Dr Sanjeev Jain is head of the department of psychiatry at Nimhans Bangalore. A clinical psychologist, he speaks on the present and future young of India with the insight of a sociologist and social psychiatrist. Dr Jain is currently engaged in researching and writing a four-volume history of the growth of psychiatric services in India. The final volume will focus on the psychiatric history of India’s partition in 1947. Excerpts from an interview with Sugata Srinivasaraju:
What is your assessment of the post-liberalisation generation?
What has been evident in the last 15-16 years is the so-called opening up of the economy or rather a blending of the Indian consciousness into a multiple- channel global consciousness in terms of attitudes and lifestyles, experienced only by people who can read and write English. It is debatable if the rest of India has changed. Clinically speaking, what is worrying about the young is the rising rate of depression, suicides and drug and alcohol abuse. With the intensely competitive environments, there is also more and more unease at social norms. Autonomy, freedom issues that are common with adolescents across the globe come up here too, but they get peculiarly amplified because the parental generation and the younger ones, in certain classes, are really at different portions of the wave and trough cycle.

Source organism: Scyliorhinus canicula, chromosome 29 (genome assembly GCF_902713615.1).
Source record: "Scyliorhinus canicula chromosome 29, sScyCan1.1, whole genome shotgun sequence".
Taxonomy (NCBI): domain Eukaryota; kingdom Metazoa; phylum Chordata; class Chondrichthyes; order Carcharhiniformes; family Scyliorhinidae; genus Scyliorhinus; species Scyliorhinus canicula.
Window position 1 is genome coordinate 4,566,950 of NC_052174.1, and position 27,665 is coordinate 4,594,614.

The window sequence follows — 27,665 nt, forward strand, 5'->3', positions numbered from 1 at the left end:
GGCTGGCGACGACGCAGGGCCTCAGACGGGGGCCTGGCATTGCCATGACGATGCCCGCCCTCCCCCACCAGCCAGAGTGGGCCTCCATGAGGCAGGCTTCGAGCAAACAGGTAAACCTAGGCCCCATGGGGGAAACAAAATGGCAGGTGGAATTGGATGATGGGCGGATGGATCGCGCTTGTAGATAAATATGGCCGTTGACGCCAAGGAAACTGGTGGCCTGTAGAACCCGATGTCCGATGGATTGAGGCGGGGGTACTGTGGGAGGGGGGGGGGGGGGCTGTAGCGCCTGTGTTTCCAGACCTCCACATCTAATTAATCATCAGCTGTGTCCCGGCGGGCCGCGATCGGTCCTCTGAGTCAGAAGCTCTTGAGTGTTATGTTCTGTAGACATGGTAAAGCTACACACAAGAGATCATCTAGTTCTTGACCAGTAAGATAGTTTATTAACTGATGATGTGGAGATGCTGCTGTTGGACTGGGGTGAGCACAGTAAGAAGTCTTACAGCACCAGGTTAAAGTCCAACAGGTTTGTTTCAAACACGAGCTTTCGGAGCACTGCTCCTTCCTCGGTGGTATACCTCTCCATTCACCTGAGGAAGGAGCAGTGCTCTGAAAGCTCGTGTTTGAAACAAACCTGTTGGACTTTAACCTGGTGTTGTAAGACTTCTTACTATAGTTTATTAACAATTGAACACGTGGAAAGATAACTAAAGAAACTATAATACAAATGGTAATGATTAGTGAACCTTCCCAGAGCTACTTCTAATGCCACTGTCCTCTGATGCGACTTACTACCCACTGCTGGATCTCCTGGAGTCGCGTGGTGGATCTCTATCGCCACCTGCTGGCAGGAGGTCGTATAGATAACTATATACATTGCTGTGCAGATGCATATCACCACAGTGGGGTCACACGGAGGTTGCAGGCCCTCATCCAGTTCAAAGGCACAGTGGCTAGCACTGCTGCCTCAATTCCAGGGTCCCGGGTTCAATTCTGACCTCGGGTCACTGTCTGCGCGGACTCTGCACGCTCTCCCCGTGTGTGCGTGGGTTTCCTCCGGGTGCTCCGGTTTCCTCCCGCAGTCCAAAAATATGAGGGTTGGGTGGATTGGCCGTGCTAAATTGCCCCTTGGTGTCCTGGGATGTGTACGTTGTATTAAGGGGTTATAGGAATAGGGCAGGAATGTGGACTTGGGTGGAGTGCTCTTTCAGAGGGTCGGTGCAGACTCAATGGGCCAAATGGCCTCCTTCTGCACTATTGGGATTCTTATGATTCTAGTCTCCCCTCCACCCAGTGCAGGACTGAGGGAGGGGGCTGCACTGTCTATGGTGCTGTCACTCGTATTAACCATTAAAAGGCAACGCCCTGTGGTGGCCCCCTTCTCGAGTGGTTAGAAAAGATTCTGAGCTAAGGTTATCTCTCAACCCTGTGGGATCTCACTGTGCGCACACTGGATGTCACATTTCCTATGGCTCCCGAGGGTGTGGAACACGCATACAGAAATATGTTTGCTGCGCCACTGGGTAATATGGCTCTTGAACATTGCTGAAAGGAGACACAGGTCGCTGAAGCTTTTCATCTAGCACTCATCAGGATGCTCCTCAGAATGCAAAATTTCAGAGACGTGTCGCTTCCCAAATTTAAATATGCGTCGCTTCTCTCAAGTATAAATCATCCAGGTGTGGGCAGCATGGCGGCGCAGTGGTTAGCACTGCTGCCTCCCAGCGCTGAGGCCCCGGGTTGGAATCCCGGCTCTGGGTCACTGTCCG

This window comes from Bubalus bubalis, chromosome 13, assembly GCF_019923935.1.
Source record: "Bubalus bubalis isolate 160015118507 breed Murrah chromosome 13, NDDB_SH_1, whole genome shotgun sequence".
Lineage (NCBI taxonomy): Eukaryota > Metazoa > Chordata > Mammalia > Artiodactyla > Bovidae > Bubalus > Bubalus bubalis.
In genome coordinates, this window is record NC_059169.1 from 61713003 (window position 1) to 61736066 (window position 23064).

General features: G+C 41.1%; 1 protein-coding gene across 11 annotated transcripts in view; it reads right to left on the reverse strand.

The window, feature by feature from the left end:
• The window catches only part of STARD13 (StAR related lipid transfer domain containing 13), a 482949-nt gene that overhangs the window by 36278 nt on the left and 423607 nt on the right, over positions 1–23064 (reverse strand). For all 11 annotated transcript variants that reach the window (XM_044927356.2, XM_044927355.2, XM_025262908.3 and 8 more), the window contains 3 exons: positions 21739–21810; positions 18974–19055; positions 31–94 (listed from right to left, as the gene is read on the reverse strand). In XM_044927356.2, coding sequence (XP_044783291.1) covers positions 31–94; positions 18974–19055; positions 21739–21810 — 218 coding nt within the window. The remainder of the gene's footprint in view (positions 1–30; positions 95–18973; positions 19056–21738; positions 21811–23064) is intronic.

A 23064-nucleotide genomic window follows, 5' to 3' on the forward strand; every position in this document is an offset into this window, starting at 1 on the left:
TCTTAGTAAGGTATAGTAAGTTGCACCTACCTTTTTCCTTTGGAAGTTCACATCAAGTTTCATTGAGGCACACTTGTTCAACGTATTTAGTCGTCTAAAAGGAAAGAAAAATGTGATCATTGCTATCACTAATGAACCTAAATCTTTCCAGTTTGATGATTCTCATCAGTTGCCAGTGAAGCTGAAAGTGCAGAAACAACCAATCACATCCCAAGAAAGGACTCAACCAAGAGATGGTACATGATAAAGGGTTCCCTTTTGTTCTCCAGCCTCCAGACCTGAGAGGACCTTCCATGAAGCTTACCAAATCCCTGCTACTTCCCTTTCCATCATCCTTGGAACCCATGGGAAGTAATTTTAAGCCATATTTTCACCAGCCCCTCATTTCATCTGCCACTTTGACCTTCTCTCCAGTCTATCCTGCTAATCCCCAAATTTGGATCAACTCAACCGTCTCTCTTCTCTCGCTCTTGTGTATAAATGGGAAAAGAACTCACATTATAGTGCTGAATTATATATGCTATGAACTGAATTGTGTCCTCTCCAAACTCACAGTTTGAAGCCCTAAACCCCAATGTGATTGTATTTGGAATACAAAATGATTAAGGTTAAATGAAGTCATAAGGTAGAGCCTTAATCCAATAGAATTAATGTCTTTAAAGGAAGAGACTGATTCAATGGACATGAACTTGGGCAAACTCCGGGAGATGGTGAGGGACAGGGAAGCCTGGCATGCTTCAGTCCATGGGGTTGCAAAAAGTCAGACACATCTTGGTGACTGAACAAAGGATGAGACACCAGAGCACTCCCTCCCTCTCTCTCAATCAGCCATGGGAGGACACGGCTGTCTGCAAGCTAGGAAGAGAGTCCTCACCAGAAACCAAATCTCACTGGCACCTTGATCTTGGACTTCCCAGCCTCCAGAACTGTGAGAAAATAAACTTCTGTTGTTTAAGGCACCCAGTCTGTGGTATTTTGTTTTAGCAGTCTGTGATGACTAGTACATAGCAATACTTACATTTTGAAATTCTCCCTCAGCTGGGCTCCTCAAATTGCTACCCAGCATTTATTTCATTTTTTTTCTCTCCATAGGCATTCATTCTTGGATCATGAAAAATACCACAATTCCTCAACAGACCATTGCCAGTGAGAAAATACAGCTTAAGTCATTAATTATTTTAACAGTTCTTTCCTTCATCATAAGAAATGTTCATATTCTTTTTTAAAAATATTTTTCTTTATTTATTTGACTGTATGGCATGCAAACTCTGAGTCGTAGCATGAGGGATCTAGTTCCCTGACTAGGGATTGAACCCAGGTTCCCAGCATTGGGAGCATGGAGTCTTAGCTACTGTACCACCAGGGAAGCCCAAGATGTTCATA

What is it that you find peculiar about today’s young?
Frankly, there is nothing particular or peculiar about today’s young. The issues that surround them are the same old ones—roles, families, societies, jobs. Only, it gets differently articulated and differently experienced because social matrices have changed. These issues now transcend what were clear-cut boundaries earlier. Today, people come with problems because they are marrying someone from a different region of India speaking a different language. Earlier, it used to be a caste issue or a neighbourhood issue. At a fundamental level, these are variations on the same theme—of independence, autonomy, a breakdown of what were stable family attitudes. Again, we don’t really know how stable these were in the real sense.
Why are the young wooed so aggressively by advertisers/corporates?
I don’t think it has a qualitative content to it. It’s just a marketing ploy. If you go to big malls, you’ll find only foreign brands. If you go to certain other stores, you’ll only find local Indian stuff. So what they are doing is bifurcating the young. The young who’ll prefer Indian fusion music, Indian writers or appear to be rooted, and then the other, who’ll be ashamed of all this. It is an artificial bifurcation foisted on the purchasing power or pocket money of the youth. It is deliberately and politically constructed to promote a corporate ethos. The most dangerous part of this is that the youth tend to become non-self-critical. The self-awareness, or critical element, is hardly encouraged. The stress is on consumption and appearance. It is made out that to be effective you have to appear in a certain fashion. What you really are doesn’t matter.